Sunday, December 20, 2009

This'n and that'n.

It seems like every other ad on T.V. last night was for Walmart.


Dollhouse has gotten really, really good in the last three weeks. You know, right after it was canceled. Like Firefly, if Joss Whedon could just figure out how to start his shows at the level they're at when they're canceled, he might have a hit.


Thought I saw a two-headed driver this morning, but it was a guy and his dog. Those of you who were born after bucket seats and seat belts don't probably remember two headed drivers. Oh, nothing like young love, scooting as close as possible, hands on each others, ah hem, thighs....


C.S.I Las Vegas is still a very interesting show, but without Peterson, weirdly, it seems like the character Nick has become the most forward presence. Not who I would've guessed. Fishburne has chosen to take a low-key approach....


Got in a case of Potamus figures, by Kozik, bad attitude hippos, who need a shave and have a cigarette dangling from their sneering lips, and a swastika (or russian scrip) tatooed on their sides. Haven't sold any, strangely.

I like them.


I do believe Settlers of Catan is turning viral...I sold four or five of them, yesterday.

But not yet Redneck Life. (Whoever ends the game with the most teeth, wins!.)


John Costa has an editorial this morning where he maintains Oregon is friendly to people, not business. Oregon, he maintains, has "developed a fear of expansion."

Implied, I guess, is that we should be friendly to business but not people?

Meanwhile, the lead story on the front page of his own paper says about the Bend growth plan, "...state officials said the city's calculation of the need for new housing and residential land contained 'fatal flaws in the city's assumptions, analyses, findings and conclusions,' leading to larger-than-necessary expansion."

So, I guess he's right about the state being against "larger-than-necessary expansion." Only he calls it "fear of expansion."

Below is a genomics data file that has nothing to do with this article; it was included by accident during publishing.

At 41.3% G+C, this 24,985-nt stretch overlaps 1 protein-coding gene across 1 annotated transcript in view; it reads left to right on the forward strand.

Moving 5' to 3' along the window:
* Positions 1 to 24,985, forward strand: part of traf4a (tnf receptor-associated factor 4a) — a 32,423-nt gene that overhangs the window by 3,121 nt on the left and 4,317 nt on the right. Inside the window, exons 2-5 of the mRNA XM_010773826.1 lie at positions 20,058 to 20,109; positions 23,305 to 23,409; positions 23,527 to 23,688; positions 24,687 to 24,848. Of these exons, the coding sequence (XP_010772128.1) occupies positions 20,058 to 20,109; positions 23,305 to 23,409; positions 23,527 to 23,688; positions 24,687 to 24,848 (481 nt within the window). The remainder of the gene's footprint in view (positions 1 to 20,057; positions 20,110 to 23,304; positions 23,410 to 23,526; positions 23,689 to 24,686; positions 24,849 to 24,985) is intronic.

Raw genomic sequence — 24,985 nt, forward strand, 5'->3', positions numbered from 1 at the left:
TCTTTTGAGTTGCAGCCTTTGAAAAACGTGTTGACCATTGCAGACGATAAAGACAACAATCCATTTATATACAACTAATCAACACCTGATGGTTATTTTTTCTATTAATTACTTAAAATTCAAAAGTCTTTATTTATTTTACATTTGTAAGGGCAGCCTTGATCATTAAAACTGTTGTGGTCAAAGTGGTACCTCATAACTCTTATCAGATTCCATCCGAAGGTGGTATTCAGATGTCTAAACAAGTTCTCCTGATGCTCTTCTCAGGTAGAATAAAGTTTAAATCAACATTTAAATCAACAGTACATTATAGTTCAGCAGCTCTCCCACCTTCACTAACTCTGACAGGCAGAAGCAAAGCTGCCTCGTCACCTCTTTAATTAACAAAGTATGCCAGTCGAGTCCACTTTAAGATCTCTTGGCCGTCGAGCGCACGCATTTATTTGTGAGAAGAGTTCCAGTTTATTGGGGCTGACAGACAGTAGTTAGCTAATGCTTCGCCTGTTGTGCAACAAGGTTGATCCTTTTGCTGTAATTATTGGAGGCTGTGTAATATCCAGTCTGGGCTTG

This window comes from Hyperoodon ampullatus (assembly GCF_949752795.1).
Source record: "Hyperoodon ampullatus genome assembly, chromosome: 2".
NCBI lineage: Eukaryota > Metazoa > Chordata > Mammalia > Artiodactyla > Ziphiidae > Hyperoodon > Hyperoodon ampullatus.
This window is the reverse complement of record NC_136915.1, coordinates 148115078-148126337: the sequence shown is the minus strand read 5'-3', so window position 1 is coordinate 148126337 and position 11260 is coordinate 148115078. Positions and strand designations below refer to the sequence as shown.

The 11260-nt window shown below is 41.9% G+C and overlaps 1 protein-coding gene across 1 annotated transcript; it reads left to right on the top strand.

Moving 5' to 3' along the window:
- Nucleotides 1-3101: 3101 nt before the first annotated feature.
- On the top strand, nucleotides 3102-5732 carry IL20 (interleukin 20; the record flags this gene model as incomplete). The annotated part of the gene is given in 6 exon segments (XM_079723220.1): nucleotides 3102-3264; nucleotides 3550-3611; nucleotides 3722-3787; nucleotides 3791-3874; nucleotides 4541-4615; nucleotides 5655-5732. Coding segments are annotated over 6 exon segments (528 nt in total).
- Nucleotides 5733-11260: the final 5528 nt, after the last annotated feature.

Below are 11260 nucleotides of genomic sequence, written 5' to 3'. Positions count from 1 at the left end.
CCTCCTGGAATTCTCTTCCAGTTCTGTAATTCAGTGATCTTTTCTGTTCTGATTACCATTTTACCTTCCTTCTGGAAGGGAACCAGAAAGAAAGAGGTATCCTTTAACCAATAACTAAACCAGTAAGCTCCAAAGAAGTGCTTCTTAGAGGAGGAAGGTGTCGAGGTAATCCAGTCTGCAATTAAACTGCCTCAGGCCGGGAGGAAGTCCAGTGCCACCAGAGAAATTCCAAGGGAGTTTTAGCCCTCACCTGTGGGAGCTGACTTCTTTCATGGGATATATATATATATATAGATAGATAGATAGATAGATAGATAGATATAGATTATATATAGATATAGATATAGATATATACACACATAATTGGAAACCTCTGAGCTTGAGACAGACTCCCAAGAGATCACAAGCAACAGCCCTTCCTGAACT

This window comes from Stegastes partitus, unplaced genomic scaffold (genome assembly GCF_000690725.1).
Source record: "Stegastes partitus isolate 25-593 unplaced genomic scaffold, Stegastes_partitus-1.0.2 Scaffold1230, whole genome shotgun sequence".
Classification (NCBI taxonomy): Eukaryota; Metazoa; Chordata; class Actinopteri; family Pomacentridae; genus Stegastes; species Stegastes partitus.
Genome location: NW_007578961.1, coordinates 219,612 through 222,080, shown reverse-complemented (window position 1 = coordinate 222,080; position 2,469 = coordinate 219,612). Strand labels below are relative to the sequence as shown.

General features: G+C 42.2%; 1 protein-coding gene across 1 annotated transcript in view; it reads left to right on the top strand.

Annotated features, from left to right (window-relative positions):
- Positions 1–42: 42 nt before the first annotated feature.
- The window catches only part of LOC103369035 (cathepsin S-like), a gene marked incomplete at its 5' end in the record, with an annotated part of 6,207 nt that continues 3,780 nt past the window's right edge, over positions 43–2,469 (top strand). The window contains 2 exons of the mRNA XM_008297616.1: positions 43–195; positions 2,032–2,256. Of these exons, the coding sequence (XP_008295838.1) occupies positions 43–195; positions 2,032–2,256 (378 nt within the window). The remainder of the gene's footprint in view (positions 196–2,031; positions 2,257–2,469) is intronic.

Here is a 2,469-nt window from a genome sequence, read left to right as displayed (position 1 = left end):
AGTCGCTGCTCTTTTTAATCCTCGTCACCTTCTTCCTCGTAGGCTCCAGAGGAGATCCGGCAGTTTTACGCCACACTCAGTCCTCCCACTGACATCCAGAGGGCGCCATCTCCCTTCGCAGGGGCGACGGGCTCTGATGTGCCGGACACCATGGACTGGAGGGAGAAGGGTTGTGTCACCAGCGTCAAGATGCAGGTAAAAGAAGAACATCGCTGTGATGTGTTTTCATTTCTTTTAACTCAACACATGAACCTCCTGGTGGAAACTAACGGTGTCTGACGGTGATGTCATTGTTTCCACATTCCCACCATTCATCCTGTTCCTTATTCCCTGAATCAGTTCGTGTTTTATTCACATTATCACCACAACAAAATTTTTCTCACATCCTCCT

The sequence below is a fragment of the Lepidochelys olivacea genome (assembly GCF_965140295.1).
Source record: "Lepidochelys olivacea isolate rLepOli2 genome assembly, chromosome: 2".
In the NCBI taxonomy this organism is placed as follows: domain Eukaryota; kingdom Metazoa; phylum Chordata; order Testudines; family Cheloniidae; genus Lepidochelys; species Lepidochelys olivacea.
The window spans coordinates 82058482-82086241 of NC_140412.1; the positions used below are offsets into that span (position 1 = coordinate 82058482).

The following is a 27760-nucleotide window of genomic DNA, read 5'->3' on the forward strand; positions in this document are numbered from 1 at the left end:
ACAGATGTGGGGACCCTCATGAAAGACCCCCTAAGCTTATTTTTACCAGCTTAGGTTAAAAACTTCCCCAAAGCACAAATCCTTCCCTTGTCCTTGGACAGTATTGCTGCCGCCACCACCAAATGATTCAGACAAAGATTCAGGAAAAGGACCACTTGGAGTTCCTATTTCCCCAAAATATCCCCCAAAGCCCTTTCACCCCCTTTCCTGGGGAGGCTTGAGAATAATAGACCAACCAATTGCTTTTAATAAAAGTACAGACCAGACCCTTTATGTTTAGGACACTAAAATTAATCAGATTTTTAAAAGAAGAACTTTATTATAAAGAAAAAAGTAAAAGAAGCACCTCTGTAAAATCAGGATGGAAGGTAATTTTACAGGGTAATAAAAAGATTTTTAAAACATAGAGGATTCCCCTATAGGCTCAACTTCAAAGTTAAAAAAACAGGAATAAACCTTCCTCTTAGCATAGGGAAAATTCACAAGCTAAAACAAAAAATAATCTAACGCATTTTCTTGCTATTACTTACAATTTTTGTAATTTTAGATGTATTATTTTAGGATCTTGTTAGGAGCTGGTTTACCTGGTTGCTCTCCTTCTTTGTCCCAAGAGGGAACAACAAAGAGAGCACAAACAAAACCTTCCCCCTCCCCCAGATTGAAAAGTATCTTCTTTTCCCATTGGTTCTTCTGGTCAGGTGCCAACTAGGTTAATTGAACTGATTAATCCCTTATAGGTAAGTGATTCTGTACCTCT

At first, I thought it was ironic that he's editorializing against "fear of expansion" at the same time as the state has accused Bend of having "larger-than-necessary expansion," but of course it was a not-so-direct challenge.

I guess we know what the Bulletin's editorials are going to be about next year.

But I can tell you, Juniper Ridge as far as I'm concerned was a boondoggle, and I'd be more inclined these days to believe the state than the city.


So Bend Bubble Two can't resist another post, about Bend having the #1 drop in housing prices.

Dude, this kind of stuff is going to keep on coming. You didn't really need to pull the plug. I figure we're only a third or less of the way through this; and there are still plenty of people wanting to pull the wool over our eyes.

1 comment:

H. Bruce Miller said...

In his column last week Costa said The Bulletin supports the state's land use laws. While they might support them in principle, principle tends to go out the window whenever the land use laws conflict with the wishes of local development interests. The UGB expansion is ridiculously large and will get shot down by the state, and the city will have to spend god knows how many more hours of valuable staff time redrawing it.